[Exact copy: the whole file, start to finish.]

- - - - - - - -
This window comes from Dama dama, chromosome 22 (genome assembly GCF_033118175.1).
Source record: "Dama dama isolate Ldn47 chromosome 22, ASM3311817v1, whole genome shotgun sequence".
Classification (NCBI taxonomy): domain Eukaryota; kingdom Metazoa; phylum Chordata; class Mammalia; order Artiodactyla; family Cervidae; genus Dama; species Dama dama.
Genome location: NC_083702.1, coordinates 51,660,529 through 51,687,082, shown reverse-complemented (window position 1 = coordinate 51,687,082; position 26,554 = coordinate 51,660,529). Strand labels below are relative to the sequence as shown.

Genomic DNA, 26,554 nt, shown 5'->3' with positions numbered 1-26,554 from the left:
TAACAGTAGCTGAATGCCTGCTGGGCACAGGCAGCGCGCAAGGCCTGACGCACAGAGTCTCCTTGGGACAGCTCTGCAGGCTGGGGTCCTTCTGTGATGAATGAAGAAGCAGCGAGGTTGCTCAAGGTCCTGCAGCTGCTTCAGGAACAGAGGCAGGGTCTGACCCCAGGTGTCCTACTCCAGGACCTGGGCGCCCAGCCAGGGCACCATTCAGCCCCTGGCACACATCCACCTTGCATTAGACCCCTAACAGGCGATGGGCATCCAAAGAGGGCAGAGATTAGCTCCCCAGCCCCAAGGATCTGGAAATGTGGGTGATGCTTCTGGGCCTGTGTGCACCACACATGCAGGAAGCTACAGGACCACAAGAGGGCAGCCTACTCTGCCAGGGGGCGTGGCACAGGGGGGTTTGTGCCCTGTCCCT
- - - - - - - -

This window comes from Dama dama, chromosome 22 (genome assembly GCF_033118175.1).
Source record: "Dama dama isolate Ldn47 chromosome 22, ASM3311817v1, whole genome shotgun sequence".
Classification (NCBI taxonomy): domain Eukaryota; kingdom Metazoa; phylum Chordata; class Mammalia; order Artiodactyla; family Cervidae; genus Dama; species Dama dama.
Genome location: NC_083702.1, coordinates 51,660,529 through 51,687,082, shown reverse-complemented (window position 1 = coordinate 51,687,082; position 26,554 = coordinate 51,660,529). Strand labels below are relative to the sequence as shown.

Genomic DNA, 26,554 nt, shown 5'->3' with positions numbered 1-26,554 from the left:
TAACAGTAGCTGAATGCCTGCTGGGCACAGGCAGCGCGCAAGGCCTGACGCACAGAGTCTCCTTGGGACAGCTCTGCAGGCTGGGGTCCTTCTGTGATGAATGAAGAAGCAGCGAGGTTGCTCAAGGTCCTGCAGCTGCTTCAGGAACAGAGGCAGGGTCTGACCCCAGGTGTCCTACTCCAGGACCTGGGCGCCCAGCCAGGGCACCATTCAGCCCCTGGCACACATCCACCTTGCATTAGACCCCTAACAGGCGATGGGCATCCAAAGAGGGCAGAGATTAGCTCCCCAGCCCCAAGGATCTGGAAATGTGGGTGATGCTTCTGGGCCTGTGTGCACCACACATGCAGGAAGCTACAGGACCACAAGAGGGCAGCCTACTCTGCCAGGGGGCGTGGCACAGGGGGGTTTGTGCCCTGTCCCT